Using his undergraduate success as a springboard, Bernie went on to attend graduate school at The Ohio University, where he received a Master of Arts Degree in Sociology. After graduate school, Bernie returned to Appalachia where he worked with elderly and disabled individuals through the Title 19 Medicaid Waiver Program in Southern West Virginia. The year spent working with catastrophically injured people through Title 19 firmed his resolve and commitment to make a difference in the lives of the hardworking citizens of this state. This experience made Bernie aware of the obstacles that face disabled and poverty stricken individuals in West Virginia and the myriad of statutory and legal hurdles that face disadvantaged individuals who cannot ordinarily afford adequate legal assistance to address their needs. His disappointment in the legal system and its treatment of handicapped, disabled, elderly individuals led him to attend law school at The University of Dayton School of Law where he graduated with his Juris Doctor in the Spring of 1999.
In the years following his law school graduation, Bernie has remained committed to preserving the rights of injured and disadvantaged citizens of our state and has limited his practice to cases which involve people who have been injured due to the negligence of another person, corporation or governmental body. Throughout his career, he has successfully taken on big corporate asbestos producers who exposed plant workers and pipefitters to deadly and cancer-causing asbestos fibers, he has successfully confronted coal mining companies that deliberately injured workers through a neglect of OSHA regulations and state laws designed to protect this state’s workers. Further, Bernie has successfully resolved wrongful death cases involving children, medical negligence and poorly designed products by large corporate interests who chose to place profits as a priority over the safety of our citizens.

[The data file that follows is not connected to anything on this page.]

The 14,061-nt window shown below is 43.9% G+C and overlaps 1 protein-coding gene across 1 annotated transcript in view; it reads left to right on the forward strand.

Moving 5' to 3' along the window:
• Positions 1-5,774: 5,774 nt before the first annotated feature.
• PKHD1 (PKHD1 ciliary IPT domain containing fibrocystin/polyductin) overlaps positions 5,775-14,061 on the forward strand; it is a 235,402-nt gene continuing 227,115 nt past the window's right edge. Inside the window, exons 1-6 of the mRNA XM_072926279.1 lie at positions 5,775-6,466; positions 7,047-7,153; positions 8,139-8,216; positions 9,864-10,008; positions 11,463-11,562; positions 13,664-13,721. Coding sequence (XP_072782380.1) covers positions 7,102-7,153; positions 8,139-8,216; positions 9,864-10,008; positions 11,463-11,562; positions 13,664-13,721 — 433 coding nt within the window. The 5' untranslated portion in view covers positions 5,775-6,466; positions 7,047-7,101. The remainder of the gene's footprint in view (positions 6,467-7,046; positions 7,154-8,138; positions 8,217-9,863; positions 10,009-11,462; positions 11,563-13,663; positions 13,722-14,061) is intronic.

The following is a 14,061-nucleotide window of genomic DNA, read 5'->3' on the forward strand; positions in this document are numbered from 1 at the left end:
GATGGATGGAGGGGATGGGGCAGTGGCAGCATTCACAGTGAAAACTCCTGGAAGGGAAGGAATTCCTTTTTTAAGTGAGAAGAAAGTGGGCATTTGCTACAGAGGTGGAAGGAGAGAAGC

Of equal importance, and staying true to his roots, Bernie has dedicated a significant portion of his practice to representing hardworking individuals who have become disabled and are seeking their Social Security Disability benefits (SSDI) as well as those folks who are disabled and lack a significant work history, but are in need of medical assistance and monthly benefits through the Supplemental Security Income system (SSI). His tenacity, experience and fighting spirit have made Bernie a top Social Security Claimants‘ Attorney in West Virginia. His expertise in this field has been acknowledged by the National Businesses Institute (NBI) which regularly requests that he teach segments of their Continuing Legal Education Seminars (CLE) to his peers regarding a myriad of Social Security related topics.